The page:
Chronological Bibles

Published 7:51 pm Thursday, February 8, 2018

One of the things that every Bible reader should understand is that the Bible is not like any other book. While the Bible does reveal historical facts, it is not a history book. It is true that it contains philosophical principles, but it is not a book of philosophy. The Bible has large sections of various types of poetry, but it is not a book of poetry. Most Bibles have reference markers — book, chapter and verses. However, the Bible is not a reference book like an encyclopedia or dictionary.Neither is it organized like any of these various types of books. Most books of history are laid out chronologically, i.e. in the order of events from earliest to latest. A reference book is laid out topically so that everything the books says on a particular topic is in one place of that book — like an encyclopedia. Bibles, however, are organized by genre (law, history, poetry, prophecy, etc.).

Reading straight through your Bible, with regular daily readings, is a great habit to have. However, it can’t take the place of deeper Bible study to get the whole picture of God’s scheme of redemption. Without understanding the historical context of what you’re reading you are missing a lot of information essential to a deeper understanding of the biblical text. There is a great deal of insight to be gained from placing the writer in his historical setting at the time of the writing.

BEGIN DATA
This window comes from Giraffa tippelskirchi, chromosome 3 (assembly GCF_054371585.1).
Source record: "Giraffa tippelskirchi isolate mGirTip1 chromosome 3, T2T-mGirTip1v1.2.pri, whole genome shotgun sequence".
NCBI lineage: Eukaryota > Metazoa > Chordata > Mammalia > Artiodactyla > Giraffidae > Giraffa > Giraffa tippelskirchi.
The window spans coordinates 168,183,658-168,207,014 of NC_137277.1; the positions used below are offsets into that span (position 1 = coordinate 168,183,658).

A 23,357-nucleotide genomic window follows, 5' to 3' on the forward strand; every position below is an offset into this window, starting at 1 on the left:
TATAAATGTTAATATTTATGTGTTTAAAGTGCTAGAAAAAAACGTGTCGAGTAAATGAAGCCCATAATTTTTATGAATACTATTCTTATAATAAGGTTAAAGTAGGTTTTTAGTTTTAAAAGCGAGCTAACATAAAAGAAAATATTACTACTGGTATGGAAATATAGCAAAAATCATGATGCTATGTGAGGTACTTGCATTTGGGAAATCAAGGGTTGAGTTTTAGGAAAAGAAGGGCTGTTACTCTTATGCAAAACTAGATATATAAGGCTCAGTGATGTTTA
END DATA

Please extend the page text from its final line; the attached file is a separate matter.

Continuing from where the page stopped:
A good chronological Bible, like Nelson’s “NKJV Chronological Study Bible,” can be extremely valuable in your deeper study of God’s word. In a chronological layout, the Old Testament prophets and poetry are placed within the context of their historical setting. The life of Christ is harmonized chronologically across the four Gospels and many of the epistles are harmonized within the historical context of Acts.

So, in answer to the question, I personally really like chronological Bibles. In my opinion, it is best to do your daily reading and personal study from the same Bible. The more you use that Bible and become familiar with it, the more able you will be to find what you need when you need it. So, rather than reading from a different Bible, when I study chronologically, I use my daily Bible with a chronological study Bible. I use the chronological Bible like an index to read the references in my daily Bible.

Norm Fields is the minister for the Church of Christ Northside meeting at 1101 Hogansville Road in LaGrange.